Havering Council rakes in almost £2million in parking surplus

Motorists face a rise in parking charges in Upminster and across Havering

Motorists face a rise in parking charges in Upminster and across Havering - Credit: Archant

A new study has shown parking charges from the local authority have generated almost £2million in profit over the last year.

The study carried out by motoring charity the RAC Foundation shows Havering Council jumped from £411,000 in 2014/15 to £1.9million for 2015/16.

Across England, councils have generated £756million, with the 33 London councils accounting for 44 per cent of the country’s total.

London regional chair for the Federation of Small Businesses (FSB), Steve Warwick, said: “Over half [51pc] of FSB London members say that parking costs have a significant impact on the success of their businesses.”

Explaining the huge hike, a council spokesman said: “This increase was expected following a number of specific actions at the start of the 2015/16 financial year.”

Changes to parking tariff, in April last year, raised the minimum charge from 20p to £1 and 2015/16 was the first year the council used camera cars to issue penalty notices to drivers flouting bus lane and turn restrictions.

Following Westminster’s prohibition of camera cars to enforce ordinary parking offences, the council doubled the number of civil enforcement officers (CEOs).

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Havering Chamber of Commerce chairman, Barry Hicks said: “Parking is such a contentious issue, you cannot please everybody. I’m hoping with all the regeneration in Havering its one of the things the council looks at again.

“It might not come down but hopefully it won’t go up again.”

Out of 353 councils, Havering ranked as the 96th highest surplus council.

In comparison, Barking and Dagenham positioned 62nd with £2.8million for 2014/15 and £3.1million for 2015/16, Redbridge rated 59th with £3million for 2014/15 and £3.4million and Newham came 19th with £7.3million for 2014/15 and £7.6million for 2014/16.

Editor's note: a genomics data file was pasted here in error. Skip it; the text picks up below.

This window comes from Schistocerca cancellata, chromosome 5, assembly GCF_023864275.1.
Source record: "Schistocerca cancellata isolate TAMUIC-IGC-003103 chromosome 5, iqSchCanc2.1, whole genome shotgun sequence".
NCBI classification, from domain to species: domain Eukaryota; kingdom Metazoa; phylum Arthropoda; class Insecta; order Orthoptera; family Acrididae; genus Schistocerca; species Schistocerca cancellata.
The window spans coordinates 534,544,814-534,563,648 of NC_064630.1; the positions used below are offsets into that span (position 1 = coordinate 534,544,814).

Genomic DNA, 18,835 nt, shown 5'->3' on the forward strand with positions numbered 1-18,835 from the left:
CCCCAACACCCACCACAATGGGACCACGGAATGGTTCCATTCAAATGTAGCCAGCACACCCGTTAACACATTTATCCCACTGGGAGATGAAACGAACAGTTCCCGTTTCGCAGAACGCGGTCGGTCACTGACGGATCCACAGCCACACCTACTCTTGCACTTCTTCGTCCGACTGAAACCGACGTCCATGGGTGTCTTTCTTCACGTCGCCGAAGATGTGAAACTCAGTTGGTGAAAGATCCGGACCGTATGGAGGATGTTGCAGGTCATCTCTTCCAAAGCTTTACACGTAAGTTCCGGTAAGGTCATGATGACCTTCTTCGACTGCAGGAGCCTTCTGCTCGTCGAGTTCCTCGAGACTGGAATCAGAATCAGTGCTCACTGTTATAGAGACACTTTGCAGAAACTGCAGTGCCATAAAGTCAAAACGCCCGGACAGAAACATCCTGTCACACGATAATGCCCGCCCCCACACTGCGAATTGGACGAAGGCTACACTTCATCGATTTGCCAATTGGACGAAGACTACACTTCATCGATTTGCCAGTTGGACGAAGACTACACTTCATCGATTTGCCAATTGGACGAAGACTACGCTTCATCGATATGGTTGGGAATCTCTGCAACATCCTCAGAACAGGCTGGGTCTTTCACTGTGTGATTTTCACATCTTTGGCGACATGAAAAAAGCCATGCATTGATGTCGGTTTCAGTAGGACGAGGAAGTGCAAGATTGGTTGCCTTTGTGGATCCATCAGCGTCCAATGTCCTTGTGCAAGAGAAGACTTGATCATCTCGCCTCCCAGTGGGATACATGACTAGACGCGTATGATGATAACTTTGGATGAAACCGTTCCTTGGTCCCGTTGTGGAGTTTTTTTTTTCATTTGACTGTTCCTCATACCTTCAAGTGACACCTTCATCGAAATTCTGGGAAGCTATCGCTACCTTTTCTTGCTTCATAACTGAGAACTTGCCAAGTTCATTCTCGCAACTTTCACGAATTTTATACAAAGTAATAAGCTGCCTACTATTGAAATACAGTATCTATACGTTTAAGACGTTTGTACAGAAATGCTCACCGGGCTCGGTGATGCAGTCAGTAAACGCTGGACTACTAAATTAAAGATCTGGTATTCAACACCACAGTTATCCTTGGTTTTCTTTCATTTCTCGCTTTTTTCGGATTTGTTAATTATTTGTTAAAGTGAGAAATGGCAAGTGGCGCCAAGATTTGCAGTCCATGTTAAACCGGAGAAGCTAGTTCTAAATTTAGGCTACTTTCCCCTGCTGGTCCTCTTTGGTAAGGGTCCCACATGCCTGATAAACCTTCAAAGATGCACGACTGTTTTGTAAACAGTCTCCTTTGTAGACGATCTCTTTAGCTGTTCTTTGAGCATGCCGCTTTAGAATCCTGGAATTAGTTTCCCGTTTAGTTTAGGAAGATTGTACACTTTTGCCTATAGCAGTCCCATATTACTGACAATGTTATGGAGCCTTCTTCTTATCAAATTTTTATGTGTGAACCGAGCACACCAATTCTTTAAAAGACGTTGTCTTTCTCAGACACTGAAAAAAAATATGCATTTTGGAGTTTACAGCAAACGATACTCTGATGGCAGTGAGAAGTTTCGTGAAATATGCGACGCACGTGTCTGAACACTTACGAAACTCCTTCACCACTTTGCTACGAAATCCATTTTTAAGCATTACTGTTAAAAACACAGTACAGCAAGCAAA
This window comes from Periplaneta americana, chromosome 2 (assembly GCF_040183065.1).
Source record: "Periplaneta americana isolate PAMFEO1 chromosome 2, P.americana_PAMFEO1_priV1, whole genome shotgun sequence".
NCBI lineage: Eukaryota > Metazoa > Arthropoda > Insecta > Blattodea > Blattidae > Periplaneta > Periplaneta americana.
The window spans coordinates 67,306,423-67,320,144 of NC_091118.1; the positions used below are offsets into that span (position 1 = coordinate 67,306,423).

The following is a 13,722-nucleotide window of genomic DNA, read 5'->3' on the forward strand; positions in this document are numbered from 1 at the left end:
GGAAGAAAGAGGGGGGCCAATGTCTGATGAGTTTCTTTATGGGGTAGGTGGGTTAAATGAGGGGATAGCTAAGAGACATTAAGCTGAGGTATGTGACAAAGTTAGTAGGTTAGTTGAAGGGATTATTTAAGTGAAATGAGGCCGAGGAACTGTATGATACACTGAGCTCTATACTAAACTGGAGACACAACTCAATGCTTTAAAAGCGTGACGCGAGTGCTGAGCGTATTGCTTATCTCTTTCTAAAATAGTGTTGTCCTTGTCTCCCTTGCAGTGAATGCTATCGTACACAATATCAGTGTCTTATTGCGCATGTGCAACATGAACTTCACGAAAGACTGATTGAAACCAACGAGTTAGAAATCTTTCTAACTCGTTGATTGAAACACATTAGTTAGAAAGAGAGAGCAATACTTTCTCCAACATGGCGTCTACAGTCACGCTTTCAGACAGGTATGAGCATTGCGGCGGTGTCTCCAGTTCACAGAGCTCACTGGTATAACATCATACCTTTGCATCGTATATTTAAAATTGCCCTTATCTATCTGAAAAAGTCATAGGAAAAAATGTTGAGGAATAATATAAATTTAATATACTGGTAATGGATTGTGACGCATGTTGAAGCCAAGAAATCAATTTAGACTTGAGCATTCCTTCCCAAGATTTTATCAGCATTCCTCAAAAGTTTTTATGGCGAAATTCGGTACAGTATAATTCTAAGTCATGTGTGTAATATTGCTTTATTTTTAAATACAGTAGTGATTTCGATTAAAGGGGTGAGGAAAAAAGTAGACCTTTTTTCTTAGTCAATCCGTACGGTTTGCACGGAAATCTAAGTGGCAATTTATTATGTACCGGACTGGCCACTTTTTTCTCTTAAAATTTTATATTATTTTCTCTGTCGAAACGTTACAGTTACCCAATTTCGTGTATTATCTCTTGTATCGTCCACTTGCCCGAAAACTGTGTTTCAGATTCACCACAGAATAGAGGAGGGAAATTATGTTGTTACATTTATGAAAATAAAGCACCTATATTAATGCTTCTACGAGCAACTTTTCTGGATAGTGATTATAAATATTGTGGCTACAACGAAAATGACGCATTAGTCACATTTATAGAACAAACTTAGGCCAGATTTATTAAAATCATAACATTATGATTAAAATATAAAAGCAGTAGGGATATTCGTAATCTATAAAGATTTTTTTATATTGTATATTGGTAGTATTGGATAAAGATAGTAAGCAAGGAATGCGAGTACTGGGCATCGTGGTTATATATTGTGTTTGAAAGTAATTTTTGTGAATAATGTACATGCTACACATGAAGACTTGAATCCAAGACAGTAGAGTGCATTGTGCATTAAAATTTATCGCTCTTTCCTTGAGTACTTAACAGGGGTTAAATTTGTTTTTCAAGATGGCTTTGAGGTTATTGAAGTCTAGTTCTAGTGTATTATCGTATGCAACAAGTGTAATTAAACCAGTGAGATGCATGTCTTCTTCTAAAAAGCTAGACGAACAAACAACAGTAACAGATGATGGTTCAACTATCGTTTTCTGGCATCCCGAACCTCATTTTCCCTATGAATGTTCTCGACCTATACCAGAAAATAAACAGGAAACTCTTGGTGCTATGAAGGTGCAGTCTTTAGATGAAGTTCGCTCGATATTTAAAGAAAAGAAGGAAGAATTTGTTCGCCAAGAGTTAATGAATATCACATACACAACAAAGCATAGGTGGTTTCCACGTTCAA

“At £1.9million Havering’s surplus is still among the lowest in London and far less than many similar outer London boroughs,” continued the spokesman.

“This surplus must be reinvested in parking control measures or highways improvements and recent improvements have included body cameras for CEOs, new parking machines in car parks, resurfacing of some car parks and the installation of fixed cameras to support the enforcement of moving traffic contraventions.”

According to the charity, a Freedom of Information request showed at least nine London boroughs had not introduced any free parking measures for December to encourage customers to shop locally during the festive period.

“Angel Way car park in central Romford will be specially open on Sunday and all parking in that car park will be free on that day,” continued the spokesman.

“Also we will not be enforcing parking restrictions on Christmas Day, Boxing Day or New Year’s Day so that could be helpful for residents having family and friends visiting.”

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